Wednesday, July 30, 2008

"Respond, don't react."

I had mentioned to Lorna, one of the regular readers of this blog, that I am surprised at myself for not reading up on bipolar. Usually, I read everything I can get my hands on. When our chickens get sick, I read everything I can to see if I can help. When the dogs or cats get sick, I also read up on everything I can. And when I had my gallbladder taken out three years ago, I read everything I could, and asked many people about their experiences.

So I was surprised when I realized that I wasn't learning much about my husband's condition. I can analyze from here to there, but the truth is, I really don't understand why that is. But the fact remains: I am relatively ignorant about the specifics about my husband's illness.

I know that part of it is that a lot of the bipolar information out there is geared towards people who have the full-fledged mania, where they think that they will be the next president, so it's fine if they go out and meet lots of women and spend lots of money, etc. I guess I really didn't think there was much information out there for people with the type of bipolar that my DH is suffering from, and it was my assumption (and we all know what happens when we assume) that is to blame, among other things that I have yet to delve into.

Anyhow, Lorna had mentioned a book--"Loving someone with Bipolar Disorder" and, recognizing my lack of concrete knowledge regarding bipolar, I bought a copy. I kind of skimmed through it at first, there are a lot of exercises in there that seem like I might need more time to do them, but there are a LOT of things in the book that seem very obvious, but I hadn't even thought of.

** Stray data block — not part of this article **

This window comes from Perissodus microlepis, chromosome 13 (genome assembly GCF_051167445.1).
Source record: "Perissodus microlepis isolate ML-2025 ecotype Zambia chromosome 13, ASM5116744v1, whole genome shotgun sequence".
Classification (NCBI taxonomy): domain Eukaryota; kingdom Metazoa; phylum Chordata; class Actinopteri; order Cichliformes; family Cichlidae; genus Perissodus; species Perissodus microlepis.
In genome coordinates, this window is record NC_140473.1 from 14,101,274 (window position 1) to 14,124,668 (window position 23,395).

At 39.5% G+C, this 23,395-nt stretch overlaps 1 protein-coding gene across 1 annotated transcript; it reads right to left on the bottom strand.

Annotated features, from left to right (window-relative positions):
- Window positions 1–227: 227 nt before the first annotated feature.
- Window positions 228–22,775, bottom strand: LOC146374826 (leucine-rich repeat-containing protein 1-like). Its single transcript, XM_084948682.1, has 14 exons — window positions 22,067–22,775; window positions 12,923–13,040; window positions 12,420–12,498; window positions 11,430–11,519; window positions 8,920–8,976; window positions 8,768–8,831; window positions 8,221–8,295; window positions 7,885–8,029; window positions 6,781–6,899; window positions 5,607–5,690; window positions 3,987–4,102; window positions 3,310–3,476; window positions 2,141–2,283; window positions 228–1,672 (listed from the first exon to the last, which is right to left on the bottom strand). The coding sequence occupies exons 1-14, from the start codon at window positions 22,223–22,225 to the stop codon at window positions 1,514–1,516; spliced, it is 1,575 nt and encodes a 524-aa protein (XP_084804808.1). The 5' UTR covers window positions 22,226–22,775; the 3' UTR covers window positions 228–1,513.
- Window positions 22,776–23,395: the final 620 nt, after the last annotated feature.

The one thing that is sticking in my mind right now is something the author(s) recommend--"Respond, don't react." And I'm a little embarrassed to say, that up until now (and probably for quite a long time after this, too), I have pretty much only "reacted". I've been running back and forth, trying to put out all of these bipolar fires, and as soon as I get one under control, another one flares up. I can see that it would benefit me HUGELY if I could learn to a) recognize what tends to trigger DH's symptoms and b) accept his illness and c) form a plan to help manage DH's illness so that we can get on with our lives. What an amazing concept!!!

I suspect that for me, for sure, though, it's going to be a lot harder than it sounds. It's been so difficult for me to let go of the "normal DH" and accept that the DH I married might never be that person again. And it's very hard for me to tolerate "That Guy". But they say that a journey of a thousand miles begins with a single step, so this book is my "step" for the week. I'll share what I learn with you all, if I can.


Lorna said...

Glad you like the book and have found it helpful already. I have found the responing and not reacting really works, as well as learning what bipolar talking sounds like to go with it. x x

tammy said...

Listening to how you feel about the change in your husband reminds me of how I felt the first 4 years I struggled to find the right medication. I felt like I would never be the same again. And that is very true I'm not the same, I'm better thank God. I hope things work out better for you too.